Using Creativity to Make Generosity Part Of Your Culture
I often sit and ponder what the world would look like if God wasn’t interested in creativity. He could have simply created a flat, boring environment that simply sustained life. Instead He chose to create mountains, incredible colors, vast oceans, unique animals, beautiful patterns, and a simply amazing world to live in. He could have created a plain yet functional world, but He chose to give us a world full of beauty and awesomeness.
That is truly what inspires me to use the gifts God has given me to be creative. There have been times when I’ve wanted to phone it in and simply do something that is more ‘practical’. If we are honest, I think we’ve all been there. It might be easier for us to use clip art for sermon slides or to sing only worship songs in the key of G. There are so many ways that we could make it easier on ourselves as church creatives and communicators. Every time that thought crosses my mind, though, I think about creation. If God didn’t phone it in and wanted to create something we could enjoy, I’m guessing He wouldn’t want me too either. He knew we would be inspired by His creation. He knew that sometimes us humans would need a kick in the motivational butt. He knew that His creativity would inspire us to change and be better.
Creativity is all around us. Creativity is what motivates people. Even the most practical person is moved by the right song, painting, or view.
So why don’t more churches use creativity as a tool to inspire generosity? Why do so many churches turn to the business minded ‘numbers’ guy to get on stage for the offering?
For most, generosity is emotional and random. It only comes during the holiday season or because they emotionally connected with a cause.
But the most successful organizations are able to use creativity and unique communication to connect with people and spur generosity consistently. In our visual, social media driven culture, it will take creativity and excellence to bring out people’s full giving potential.
So how can your organization use creativity to make giving part of your culture? I’m so glad you asked. The following are simple things you and your team can do to make sure that your message connects and changes your culture.
1. Keep it Personal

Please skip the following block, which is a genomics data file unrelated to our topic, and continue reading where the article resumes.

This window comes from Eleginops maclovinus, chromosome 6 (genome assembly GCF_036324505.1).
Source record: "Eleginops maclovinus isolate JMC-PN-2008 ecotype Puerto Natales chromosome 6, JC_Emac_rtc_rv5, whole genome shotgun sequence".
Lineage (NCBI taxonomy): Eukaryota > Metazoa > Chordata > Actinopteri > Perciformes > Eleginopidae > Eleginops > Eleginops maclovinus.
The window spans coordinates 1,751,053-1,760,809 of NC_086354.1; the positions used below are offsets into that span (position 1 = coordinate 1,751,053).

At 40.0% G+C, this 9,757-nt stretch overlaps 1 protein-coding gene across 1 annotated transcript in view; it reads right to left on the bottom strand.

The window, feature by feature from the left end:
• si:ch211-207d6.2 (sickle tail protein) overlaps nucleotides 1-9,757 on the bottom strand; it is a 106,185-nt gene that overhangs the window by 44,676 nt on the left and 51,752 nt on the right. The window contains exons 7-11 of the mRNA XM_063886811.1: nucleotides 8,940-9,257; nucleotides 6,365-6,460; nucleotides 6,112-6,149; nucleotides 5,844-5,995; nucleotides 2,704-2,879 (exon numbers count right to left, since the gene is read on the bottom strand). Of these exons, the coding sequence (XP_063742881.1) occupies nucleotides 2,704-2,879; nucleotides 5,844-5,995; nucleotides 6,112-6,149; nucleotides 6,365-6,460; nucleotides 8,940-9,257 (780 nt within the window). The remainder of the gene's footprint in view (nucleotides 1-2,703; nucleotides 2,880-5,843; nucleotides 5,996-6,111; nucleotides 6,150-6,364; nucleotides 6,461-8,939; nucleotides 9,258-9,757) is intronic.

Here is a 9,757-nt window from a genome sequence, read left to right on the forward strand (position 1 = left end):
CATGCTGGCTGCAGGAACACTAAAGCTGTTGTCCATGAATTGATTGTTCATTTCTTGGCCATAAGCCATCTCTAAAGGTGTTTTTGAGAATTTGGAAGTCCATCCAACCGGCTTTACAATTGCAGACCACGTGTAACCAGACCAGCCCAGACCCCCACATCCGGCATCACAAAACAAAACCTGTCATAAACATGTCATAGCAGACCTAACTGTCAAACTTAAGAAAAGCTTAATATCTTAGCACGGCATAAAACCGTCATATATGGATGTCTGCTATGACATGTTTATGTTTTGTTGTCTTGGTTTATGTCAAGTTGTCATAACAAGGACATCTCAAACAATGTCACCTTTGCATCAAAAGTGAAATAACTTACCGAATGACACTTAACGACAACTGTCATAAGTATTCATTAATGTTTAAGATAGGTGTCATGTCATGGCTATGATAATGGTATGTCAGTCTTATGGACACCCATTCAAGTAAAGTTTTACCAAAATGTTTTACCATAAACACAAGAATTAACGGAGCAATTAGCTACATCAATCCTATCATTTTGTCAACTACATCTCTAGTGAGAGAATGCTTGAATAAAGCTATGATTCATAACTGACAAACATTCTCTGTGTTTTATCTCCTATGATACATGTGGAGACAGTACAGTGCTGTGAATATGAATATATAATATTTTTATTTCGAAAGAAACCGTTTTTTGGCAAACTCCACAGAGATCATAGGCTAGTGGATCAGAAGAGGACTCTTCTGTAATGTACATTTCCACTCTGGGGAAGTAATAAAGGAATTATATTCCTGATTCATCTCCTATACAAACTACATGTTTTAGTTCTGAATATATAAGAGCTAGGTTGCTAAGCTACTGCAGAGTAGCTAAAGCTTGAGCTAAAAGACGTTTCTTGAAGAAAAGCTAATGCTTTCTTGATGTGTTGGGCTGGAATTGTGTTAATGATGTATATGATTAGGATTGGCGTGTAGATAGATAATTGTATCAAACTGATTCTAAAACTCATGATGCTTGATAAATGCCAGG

Have you ever received one of those emails from an ‘African prince’? You know, the ones that say their village is suffering from a terrible disease and if you just donate your credit card information you too, can be an African prince. Those emails might be creative (if you like that whole scam thing), but they aren’t a good representation of a good cause. The only way you can inspire people to join your culture of generosity is to keep your message personal. Share your goals and vision through creative elements like video, social media, and other mediums. Make your people feel part of your mission.
2. Give it Away
Often times we expect people to give of their resources and then never show them our own generosity as a church. If your church is looking to achieve a culture of generosity, the best advice I could give you is to show them how to do it. Whatever cause or other ministry you decide to give generously to, stay in touch and show your members the impact you are having.
3. Focus and then Refocus
Many churches ask for money for something one week only to pivot and ask for money for another thing the next. There are a ton of things that need to get done and often there is not enough money to go around. If you’re looking to build a culture of creative generosity, though, I would suggest picking a six month or year-long cause to inspire and motivate people. Maybe it’s a new children’s area or better coffee pots for guests. Maybe it’s supporting a local food pantry or (fingers crossed) a new sound system. Whatever you choose, make a commitment and then be creative with elements both in the service and out. Creative generosity can only become part of your culture if you and your leaders are committed to making it happen.
As you plan to implement your strategy, remember that creative does not mean expensive or time-consuming. Find things that connect with your people. It most likely won’t be the same way the church down the street does it, and it most likely won’t be something you can buy. God didn’t compromise when He created us and our world. He didn’t phone anything in. If you want a culture of creative generosity to stick in your organization, it’s going to take work and commitment. Be creative and inspire. You will be surprised by the results.